Mosquitoes, Ticks, and Fleas: U.S. Bug-Bite Illness Rates Triple
The number of illnesses caused by mosquito, tick, and flea bites in the United States rose from 27,388 cases in 2004 to more than 96,075 cases in 2016, according to the latest Vital Signs report from the Centers for Disease Control and Prevention. During that time, nine new germs spread by mosquitoes and ticks were identified or introduced in the country.
CDC researchers analyzed information about 16 known insect-borne diseases from the National Notifiable Diseases Surveillance System to identify recent trends. Accurate estimates are difficult, however, because many infections are not recognized or reported. In 2016, the most common tick-borne diseases were Lyme disease and ehrlichiosis, also called anaplasmosis; the most common mosquito-borne viruses were West Nile, dengue, and Zika; and the most common disease from flea bites was the plague, which still occurs rarely.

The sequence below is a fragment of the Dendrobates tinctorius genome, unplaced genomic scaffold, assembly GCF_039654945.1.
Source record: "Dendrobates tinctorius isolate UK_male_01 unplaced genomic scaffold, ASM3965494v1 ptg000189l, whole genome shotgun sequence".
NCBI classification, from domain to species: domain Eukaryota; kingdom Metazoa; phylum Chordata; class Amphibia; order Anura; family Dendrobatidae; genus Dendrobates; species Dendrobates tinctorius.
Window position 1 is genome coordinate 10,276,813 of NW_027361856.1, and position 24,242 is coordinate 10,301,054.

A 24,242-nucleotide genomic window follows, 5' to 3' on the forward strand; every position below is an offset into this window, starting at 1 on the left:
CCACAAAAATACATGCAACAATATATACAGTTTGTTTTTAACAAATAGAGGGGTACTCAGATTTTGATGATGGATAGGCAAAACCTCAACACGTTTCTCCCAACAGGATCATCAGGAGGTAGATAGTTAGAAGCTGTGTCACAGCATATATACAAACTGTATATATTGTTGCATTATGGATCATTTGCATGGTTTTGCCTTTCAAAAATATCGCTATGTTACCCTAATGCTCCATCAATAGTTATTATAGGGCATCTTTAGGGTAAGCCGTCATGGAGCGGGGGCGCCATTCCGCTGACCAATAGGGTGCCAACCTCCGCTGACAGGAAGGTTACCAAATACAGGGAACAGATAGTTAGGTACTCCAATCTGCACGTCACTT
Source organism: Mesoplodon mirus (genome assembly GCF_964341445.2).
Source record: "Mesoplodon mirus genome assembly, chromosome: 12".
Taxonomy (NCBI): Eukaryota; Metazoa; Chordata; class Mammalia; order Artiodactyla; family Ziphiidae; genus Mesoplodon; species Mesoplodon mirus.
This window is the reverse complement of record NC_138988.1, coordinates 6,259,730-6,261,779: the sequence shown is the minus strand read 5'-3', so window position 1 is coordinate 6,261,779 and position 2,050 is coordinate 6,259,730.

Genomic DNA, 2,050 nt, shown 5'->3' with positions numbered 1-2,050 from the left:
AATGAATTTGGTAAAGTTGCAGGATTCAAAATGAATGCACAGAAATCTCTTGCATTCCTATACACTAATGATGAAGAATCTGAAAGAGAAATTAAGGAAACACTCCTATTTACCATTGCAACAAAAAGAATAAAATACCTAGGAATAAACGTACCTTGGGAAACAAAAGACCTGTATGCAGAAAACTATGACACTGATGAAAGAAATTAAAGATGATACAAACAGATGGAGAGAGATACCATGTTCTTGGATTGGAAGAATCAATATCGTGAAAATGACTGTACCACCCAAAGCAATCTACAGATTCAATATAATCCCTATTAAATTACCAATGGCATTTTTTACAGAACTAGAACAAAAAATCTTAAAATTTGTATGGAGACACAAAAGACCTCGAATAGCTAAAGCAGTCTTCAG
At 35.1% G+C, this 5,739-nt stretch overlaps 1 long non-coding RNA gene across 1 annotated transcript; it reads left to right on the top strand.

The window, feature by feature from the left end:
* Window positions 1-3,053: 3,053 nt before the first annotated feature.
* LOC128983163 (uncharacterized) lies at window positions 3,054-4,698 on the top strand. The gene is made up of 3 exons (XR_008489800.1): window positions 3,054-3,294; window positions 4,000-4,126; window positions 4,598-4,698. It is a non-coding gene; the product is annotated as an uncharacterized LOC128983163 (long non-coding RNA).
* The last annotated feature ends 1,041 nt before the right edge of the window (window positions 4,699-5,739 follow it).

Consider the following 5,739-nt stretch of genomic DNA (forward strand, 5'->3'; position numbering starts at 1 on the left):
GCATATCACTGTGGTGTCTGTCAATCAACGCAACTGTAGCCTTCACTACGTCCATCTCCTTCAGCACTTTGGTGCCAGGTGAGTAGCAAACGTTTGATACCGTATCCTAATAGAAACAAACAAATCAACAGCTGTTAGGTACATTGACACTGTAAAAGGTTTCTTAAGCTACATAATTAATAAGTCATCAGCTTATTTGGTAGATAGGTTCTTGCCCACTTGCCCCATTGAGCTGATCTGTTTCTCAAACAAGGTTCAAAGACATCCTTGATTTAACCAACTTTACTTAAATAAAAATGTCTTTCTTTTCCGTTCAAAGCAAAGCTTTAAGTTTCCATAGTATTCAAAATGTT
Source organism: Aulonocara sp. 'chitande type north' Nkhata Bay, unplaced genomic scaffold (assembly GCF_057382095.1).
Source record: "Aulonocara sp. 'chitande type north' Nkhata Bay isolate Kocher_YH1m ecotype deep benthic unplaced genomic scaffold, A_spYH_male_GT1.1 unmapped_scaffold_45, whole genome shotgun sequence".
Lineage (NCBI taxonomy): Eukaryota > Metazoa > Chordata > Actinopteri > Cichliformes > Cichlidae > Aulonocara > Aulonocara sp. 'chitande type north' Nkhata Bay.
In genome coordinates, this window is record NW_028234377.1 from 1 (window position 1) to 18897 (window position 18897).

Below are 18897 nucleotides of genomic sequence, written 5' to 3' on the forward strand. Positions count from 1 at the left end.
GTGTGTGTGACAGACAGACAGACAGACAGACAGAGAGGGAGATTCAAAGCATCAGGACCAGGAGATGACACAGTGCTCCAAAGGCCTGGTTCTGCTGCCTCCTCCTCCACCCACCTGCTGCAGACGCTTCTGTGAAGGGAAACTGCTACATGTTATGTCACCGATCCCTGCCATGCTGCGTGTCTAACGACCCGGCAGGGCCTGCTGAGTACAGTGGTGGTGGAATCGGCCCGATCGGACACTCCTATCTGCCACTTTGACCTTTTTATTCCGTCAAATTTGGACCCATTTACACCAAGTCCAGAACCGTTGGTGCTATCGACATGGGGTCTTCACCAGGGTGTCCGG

Worldwide, mosquitoes, ticks, and fleas are major causes of sickness and death. The threat is increasing in the United States – probably due to several factors, according to the CDC – and the country needs to be better prepared. Possible reasons for the increasing risk include:
- Insects and the germs they spread are increasing in number and moving into new areas.
- Overseas travel and commerce are more common than ever.
- Insects are spreading new, previously unidentified germs.